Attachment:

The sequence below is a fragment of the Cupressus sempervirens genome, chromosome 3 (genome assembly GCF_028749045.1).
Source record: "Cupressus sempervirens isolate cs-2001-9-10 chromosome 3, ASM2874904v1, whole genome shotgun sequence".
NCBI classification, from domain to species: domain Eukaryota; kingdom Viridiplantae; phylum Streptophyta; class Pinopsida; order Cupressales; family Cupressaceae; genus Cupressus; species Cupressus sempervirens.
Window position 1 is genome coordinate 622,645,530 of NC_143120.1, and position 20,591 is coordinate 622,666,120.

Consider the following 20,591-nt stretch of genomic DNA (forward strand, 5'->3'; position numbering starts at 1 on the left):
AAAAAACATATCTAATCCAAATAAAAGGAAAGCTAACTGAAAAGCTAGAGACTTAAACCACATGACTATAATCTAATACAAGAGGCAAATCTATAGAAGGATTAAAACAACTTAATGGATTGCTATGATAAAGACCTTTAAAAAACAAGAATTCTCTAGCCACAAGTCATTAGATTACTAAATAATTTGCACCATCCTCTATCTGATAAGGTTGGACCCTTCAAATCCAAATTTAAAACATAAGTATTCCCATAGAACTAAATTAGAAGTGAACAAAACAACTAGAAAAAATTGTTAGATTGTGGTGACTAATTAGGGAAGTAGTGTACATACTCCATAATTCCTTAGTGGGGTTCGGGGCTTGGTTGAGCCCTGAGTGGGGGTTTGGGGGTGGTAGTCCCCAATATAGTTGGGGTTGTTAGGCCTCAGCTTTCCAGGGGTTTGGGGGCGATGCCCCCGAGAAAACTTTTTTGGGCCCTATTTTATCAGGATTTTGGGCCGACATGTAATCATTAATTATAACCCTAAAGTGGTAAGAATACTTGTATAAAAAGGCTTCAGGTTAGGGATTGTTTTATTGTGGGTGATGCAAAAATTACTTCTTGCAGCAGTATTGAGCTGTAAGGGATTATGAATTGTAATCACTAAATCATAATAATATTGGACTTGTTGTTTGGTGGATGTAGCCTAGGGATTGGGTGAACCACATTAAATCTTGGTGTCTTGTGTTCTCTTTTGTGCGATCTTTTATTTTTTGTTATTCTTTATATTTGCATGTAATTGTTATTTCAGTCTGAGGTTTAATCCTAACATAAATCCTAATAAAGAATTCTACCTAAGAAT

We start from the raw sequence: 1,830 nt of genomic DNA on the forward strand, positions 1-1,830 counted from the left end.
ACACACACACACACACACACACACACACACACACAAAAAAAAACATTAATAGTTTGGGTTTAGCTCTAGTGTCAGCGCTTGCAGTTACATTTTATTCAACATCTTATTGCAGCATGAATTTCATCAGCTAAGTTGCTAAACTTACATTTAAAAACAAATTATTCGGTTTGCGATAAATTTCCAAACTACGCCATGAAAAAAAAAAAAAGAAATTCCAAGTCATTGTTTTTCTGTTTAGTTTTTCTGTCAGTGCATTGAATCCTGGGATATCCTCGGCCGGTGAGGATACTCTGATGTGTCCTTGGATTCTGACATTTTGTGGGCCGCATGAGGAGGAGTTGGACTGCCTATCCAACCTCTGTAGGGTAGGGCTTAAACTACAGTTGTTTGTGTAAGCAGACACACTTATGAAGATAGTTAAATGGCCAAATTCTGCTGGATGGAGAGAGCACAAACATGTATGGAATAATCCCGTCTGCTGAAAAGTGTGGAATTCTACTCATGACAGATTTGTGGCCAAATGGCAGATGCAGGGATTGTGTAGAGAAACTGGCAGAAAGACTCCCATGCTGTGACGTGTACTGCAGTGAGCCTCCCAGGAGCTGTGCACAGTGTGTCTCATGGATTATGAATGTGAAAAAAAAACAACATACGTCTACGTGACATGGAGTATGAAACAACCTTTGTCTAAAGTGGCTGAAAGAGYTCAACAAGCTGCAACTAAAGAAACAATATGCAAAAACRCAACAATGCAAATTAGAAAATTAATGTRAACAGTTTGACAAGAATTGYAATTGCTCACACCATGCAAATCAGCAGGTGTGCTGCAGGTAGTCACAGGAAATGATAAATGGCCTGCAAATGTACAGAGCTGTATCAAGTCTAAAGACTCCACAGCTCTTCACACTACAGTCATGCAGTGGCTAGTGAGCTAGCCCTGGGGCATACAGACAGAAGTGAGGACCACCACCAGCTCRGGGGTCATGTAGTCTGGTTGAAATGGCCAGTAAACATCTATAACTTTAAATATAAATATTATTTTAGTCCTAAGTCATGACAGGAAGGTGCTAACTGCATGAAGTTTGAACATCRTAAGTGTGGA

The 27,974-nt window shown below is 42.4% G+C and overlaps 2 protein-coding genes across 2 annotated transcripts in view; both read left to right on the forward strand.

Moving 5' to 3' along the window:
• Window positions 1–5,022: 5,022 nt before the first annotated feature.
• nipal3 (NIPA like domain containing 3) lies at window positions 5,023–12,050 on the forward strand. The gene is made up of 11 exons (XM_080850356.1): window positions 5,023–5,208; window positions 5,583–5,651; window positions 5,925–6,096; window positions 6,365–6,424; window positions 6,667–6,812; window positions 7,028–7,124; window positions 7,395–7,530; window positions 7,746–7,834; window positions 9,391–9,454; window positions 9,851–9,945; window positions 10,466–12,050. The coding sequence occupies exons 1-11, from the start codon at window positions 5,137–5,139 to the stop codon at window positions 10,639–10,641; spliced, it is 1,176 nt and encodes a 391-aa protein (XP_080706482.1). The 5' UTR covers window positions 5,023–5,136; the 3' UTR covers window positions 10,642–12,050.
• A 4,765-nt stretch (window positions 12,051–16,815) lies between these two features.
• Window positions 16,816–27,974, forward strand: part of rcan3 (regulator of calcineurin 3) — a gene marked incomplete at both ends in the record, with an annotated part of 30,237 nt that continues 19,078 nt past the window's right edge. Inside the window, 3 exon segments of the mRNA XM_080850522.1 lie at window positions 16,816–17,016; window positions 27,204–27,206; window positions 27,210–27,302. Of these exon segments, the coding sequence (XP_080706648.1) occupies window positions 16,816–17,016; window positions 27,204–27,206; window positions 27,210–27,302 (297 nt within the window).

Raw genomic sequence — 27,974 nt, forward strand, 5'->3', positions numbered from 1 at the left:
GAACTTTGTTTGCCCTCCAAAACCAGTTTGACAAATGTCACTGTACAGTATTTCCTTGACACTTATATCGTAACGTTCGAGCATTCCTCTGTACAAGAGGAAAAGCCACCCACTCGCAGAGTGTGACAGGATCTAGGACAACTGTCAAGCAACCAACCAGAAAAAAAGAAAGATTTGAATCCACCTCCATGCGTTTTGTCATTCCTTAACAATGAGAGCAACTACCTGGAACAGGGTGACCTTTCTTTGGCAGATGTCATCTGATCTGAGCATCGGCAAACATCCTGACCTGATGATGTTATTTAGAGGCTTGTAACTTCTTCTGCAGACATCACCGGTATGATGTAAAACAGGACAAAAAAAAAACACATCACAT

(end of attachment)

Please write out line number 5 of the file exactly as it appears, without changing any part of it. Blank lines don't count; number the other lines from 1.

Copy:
Consider the following 20,591-nt stretch of genomic DNA (forward strand, 5'->3'; position numbering starts at 1 on the left):